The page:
In addition, P&P claimed that Owen White had held the completion moneys on trust and, as no valid completion had taken place, it had paid the moneys to Mr Harper in breach of trust. The judge stated that whether Owen White was in breach of trust depended on:

... the terms on which the vendor’s [seller’s] solicitors received and held the money and was entitled to release it.

The Law Society Code for Completion by Post (2011) states:

3. ... the seller’s solicitor acts on completion as the buyer’s solicitor’s agent... but this obligation does not require the seller’s solicitor to investigate or take responsibility for any breach of the seller’s contractual obligations and is expressly limited to completion pursuant to paragraphs 10 and 12.

10. The seller’s solicitor will complete upon becoming aware of the receipt of the sum specified in paragraph 9, or a lesser sum should the buyer’s and seller’s solicitors so agree, unless –

  1. the buyer’s solicitor has notified the seller’s solicitor that the funds are to be held to the buyer’s solicitor’s order;
  2. it has previously been agreed that completion takes place at a later time.

The judge held that from the moment the seller’s solicitor is aware that they are in receipt of the money required to complete the sale, the seller’s solicitor no longer holds the money on trust to the order of the buyer’s solicitor. The seller’s solicitor can, therefore, use the money for completion in accordance with the rights and obligations set out in the Code. The judge was of the view that it would be inconsistent with para 3 to hold the seller’s solicitor liable for breach of trust if the seller failed to provide a genuine transfer to enable a valid completion to take place.

The judge considered this issue by breaking down the payments. The effect of the amendment of the contract by which Owen White held the deposit sum of £430,000 as agents for the seller meant that it was inconsistent with any obligation to continue to hold it on trust to the order of the buyer’s solicitors pending completion. Owen White could, therefore, transfer the moneys to Mr Harper and if they had done so this would not have constituted a breach of trust. If, of course, there had been no valid completion, Mr Harper would have been liable to P&P to return the deposit. With regard to the last payment of £600,000, the judge’s view was that it had not been received on trust to the order of P&P pending the anticipated completion. This was for two reasons. First, P&P’s solicitors had not expressly told Owen White to hold the sum to their order and, secondly, the parties had not agreed to completion taking place a day late. In contrast, in Purrunsing the buyer’s and seller’s solicitors both admitted that they had been in breach of trust having released the purchase money to the imposter seller before a genuine completion had taken place. Both defendants applied for relief under s61 of the Trustees Act 1925 (1925 Act), but were unsuccessful. Under the 1925 Act, the court has discretion to grant relief from liability for breach of trust if the trustee acted honestly and reasonably. Both solicitors were honest. Judge Pelling QC concluded that the standard of reasonableness for buyers’ solicitors and sellers’ solicitors seeking relief is the same. The Law Society’s Property and Registration Fraud Practice Note warns solicitors of the increased number of frauds. The following factors were of importance to the question of reasonableness:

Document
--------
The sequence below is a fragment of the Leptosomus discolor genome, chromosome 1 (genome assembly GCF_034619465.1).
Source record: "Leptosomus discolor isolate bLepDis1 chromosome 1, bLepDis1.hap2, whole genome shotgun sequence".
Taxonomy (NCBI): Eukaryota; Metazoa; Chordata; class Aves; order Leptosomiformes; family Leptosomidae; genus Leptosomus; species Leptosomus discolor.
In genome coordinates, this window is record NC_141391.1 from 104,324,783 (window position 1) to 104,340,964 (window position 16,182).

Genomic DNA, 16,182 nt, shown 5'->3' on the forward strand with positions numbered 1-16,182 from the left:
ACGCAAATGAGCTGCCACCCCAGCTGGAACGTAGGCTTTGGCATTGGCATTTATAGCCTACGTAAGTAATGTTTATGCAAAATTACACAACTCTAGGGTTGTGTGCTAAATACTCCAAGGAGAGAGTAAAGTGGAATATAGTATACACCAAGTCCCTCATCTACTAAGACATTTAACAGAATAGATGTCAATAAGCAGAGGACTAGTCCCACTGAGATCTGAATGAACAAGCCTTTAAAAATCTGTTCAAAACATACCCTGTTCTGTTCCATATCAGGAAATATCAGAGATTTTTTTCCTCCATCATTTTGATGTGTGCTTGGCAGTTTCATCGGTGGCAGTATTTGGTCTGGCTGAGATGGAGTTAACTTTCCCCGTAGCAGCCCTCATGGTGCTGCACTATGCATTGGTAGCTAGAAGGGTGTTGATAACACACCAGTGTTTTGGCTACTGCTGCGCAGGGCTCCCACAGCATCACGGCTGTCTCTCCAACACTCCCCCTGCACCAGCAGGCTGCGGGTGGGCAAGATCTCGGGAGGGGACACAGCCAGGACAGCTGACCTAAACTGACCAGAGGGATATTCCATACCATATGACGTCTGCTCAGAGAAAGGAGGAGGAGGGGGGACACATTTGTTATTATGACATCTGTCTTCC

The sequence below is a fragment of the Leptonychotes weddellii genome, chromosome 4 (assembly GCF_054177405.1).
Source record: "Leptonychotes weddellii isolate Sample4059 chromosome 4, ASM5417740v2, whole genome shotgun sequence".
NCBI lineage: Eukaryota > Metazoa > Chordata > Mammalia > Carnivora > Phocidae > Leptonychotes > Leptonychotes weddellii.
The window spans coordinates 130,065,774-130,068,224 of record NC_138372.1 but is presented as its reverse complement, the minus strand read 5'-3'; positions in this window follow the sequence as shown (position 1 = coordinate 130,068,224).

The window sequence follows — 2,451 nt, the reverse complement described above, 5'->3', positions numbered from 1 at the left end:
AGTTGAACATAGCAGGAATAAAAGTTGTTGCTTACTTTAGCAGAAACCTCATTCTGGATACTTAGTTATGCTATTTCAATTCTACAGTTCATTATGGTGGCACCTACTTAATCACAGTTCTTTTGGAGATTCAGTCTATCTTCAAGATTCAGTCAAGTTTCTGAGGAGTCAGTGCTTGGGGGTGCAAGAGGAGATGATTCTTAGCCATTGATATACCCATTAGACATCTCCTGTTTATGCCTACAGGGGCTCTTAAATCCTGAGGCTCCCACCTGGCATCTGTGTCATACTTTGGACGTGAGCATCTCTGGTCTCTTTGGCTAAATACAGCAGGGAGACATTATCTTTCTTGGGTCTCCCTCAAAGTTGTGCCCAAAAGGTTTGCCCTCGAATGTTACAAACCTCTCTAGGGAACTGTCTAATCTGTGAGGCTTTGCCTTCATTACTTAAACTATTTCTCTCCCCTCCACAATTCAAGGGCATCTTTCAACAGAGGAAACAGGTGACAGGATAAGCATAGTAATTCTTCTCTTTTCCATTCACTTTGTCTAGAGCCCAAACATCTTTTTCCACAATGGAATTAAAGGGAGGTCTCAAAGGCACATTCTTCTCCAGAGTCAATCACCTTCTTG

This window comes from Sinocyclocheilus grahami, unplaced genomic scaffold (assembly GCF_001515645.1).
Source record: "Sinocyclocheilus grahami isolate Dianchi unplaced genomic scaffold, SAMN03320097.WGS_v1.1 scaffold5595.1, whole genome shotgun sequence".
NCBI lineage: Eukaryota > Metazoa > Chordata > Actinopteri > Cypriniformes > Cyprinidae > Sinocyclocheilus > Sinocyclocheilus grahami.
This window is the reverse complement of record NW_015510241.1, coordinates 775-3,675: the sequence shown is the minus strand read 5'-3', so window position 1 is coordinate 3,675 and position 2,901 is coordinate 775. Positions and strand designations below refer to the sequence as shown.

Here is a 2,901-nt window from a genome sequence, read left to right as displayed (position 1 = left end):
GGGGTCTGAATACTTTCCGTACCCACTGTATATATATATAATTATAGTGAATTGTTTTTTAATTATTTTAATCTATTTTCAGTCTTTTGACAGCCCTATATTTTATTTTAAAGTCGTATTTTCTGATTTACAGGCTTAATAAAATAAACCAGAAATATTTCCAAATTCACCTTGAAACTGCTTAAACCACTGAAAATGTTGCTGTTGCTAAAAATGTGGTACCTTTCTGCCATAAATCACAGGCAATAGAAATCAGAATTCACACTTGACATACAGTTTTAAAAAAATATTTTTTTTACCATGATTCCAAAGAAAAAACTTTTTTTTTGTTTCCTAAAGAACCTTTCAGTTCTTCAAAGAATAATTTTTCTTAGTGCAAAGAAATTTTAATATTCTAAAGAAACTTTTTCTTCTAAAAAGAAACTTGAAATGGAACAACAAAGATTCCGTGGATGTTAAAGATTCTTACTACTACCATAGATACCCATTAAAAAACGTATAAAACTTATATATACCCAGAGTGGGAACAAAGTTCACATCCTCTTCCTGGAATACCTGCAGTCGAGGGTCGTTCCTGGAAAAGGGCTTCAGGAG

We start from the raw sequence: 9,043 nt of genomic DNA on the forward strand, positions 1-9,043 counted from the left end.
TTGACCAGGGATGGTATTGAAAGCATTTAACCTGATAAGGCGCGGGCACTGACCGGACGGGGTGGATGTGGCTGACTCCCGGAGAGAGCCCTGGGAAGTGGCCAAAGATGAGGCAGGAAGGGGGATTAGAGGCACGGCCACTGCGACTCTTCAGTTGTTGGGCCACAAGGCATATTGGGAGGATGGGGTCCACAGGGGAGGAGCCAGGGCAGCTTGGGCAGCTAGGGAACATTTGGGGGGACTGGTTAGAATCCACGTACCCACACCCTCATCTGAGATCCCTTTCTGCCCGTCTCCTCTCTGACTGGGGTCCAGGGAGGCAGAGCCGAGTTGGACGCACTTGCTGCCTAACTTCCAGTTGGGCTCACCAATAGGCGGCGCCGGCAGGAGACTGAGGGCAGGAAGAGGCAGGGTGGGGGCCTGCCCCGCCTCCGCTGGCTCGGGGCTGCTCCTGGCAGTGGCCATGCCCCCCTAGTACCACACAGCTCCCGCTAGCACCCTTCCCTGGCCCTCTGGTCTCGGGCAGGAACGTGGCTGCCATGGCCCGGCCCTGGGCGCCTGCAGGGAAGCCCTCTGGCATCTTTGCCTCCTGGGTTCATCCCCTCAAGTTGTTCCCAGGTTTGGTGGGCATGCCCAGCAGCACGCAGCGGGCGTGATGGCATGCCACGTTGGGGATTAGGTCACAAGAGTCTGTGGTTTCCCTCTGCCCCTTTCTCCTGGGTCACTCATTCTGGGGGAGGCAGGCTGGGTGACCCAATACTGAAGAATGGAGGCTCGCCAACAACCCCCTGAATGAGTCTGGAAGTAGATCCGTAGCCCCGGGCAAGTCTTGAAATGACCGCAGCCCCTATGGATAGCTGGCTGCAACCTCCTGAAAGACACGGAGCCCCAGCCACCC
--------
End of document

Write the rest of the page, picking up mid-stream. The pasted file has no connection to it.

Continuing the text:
• the property was unoccupied,
  • it was unencumbered and of high value; and as it omitted the word ‘undertakes’ which the Code emphasises.


If P&P’s claims for breach of warranty had been successful, then the effect of this would have meant that sellers’ solicitors would be guaranteeing their client’s identity and warranting that their client was the true owner. Unlike with breach of trust claims, the court has no discretion to grant defendants that sellers’ solicitors only owe their client a duty of care, and not the buyer. It also confirms that the question of title to a property is a matter to be dealt with by solicitors. Unless a buyer is able to establish that an estate agent owes a duty of care, then the agent, despite their own anti-money-laundering obligations, will not be liable to the buyer in respect of the seller’s identity. Both P&P and Purrunsing demonstrate that solicitors need to fast completion was required.